A 32-year-old male, a known case of Marfan's syndrome previously treated for aortic dissection and aortic regurgitation with aortic graft and aortic valve replacement, presented with right-sided neck pain and recurrent right-sided transient ischemic attacks of a duration of three weeks. Computed tomography (CT) of the brain did not reveal any acute infarcts. CT angiogram showed dissection in the innominate and right common carotid artery extending upto the bifurcation. He was kept on injection enoxaparin (0.6cc twice a day) and Ecosprin 150 mg/day for a period of one week, despite which he had recurrent transient ischemic attacks. Digital subtraction angiogram (DAS) was done which confirmed the CT-angiogram findings [Figure 1]a-c. A staged procedure was planned. In the first stage, a PRECISE (10 × 40 mm) stent (Cordis) was placed with a distal protection device (Spider ev3) across the proximal lesion involving the innominate and proximal right common carotid artery [Figure 1]d and e. The second procedure was done two weeks later. The distal common carotid artery lesion was first treated with a tapered stent (8 × 6 × 40 mm Protege ev3); later, another self-expanding stent (10 × 40 mm PRECISE Cordis) was placed in the mid common carotid overlapping the first stent [Figure 1]f. The Spider protection device (ev3) was placed in the internal carotid artery (ICA) during the placement of the stent. The procedure was uneventful and patient was discharged on Ecosprin 150 mg and warfarin. At a clinical follow-up after one month, his neurological examination was normal.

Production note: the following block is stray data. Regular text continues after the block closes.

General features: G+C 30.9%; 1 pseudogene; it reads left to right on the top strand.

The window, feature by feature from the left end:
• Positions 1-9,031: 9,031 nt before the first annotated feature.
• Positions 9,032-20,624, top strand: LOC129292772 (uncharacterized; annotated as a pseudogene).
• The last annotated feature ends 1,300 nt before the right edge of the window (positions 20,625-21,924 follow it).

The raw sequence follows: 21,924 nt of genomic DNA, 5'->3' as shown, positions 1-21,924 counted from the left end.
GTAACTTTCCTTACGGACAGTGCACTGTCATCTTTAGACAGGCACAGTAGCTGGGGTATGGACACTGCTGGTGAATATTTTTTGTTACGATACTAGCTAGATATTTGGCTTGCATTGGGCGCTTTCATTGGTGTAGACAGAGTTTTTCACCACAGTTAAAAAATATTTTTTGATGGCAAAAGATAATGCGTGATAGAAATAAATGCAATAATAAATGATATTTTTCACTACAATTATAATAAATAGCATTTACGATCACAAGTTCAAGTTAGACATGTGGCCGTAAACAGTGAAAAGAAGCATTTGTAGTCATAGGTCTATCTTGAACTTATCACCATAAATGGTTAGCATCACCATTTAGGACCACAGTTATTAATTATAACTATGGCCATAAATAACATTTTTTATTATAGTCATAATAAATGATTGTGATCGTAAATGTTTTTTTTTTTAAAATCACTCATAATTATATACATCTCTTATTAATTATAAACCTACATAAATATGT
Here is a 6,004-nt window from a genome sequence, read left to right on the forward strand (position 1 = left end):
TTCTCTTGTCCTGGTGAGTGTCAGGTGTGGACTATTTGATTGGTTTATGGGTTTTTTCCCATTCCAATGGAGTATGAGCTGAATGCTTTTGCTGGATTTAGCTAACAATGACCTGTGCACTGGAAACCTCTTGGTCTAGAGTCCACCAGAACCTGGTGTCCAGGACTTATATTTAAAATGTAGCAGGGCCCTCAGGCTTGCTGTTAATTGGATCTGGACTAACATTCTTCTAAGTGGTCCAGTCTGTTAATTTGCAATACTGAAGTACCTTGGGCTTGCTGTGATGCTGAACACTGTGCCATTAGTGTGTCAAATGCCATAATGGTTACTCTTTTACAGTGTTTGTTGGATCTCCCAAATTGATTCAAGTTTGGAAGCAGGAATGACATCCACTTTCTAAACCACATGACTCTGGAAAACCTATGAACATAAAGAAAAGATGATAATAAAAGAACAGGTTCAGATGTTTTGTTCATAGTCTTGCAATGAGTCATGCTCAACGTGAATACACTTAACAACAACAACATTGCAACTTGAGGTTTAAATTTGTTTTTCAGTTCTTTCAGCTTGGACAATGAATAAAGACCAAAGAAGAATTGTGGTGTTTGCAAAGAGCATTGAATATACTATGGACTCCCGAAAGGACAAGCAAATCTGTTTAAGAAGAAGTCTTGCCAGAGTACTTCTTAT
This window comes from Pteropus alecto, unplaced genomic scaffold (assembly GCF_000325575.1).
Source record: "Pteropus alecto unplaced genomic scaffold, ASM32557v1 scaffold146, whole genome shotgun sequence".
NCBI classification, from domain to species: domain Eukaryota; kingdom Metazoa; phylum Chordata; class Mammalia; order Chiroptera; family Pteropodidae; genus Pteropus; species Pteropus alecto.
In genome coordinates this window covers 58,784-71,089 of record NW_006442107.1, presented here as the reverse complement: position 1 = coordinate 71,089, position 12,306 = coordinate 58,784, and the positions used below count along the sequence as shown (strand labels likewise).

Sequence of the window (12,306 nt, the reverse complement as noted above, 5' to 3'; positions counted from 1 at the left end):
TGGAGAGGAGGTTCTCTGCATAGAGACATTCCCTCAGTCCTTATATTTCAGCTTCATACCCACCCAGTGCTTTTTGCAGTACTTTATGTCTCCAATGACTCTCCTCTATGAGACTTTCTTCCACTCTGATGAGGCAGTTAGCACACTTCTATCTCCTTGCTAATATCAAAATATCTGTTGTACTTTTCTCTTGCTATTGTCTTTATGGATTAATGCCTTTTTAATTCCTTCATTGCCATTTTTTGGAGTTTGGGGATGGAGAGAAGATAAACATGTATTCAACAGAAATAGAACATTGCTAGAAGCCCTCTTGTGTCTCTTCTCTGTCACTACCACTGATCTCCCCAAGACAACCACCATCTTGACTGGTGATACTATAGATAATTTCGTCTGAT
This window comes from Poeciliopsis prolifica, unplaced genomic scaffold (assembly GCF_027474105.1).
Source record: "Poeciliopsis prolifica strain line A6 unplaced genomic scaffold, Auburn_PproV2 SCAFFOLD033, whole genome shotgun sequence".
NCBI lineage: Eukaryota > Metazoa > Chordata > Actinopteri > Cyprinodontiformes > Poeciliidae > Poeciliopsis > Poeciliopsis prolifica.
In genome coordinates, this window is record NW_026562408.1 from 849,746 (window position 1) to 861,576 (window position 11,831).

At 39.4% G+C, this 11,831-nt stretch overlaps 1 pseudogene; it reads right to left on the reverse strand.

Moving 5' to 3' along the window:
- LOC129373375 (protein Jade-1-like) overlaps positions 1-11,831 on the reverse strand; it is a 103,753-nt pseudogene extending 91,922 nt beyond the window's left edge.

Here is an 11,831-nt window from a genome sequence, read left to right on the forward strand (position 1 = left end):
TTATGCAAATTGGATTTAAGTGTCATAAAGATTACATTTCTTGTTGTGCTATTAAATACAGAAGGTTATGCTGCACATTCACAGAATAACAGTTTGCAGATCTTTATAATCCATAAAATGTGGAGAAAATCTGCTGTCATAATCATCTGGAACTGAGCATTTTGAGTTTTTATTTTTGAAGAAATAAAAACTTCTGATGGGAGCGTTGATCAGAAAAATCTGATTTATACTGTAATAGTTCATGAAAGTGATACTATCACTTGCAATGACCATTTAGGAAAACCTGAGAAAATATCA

Figure 1: (a) Aortogram showing the patent graft placed earlier for dissection, (b) digital subtraction angiography showing the dissection in the innominate and the proximal right carotid artery with luminal narrowing, (c) dissection in the mid and distal common carotid artery extending upto the bifurcation with significant stenosis, (d) post stenting angiogram showing the patent precise stent in the innominate and proximal common carotid with good flow across the lesion, (e) angiogram showing good flow across the lesion in the patent stents in the proximal, mid, and distal common carotid arteries, (f) flouroscopy image showing three stents (as shown by the arrows) which are overlapped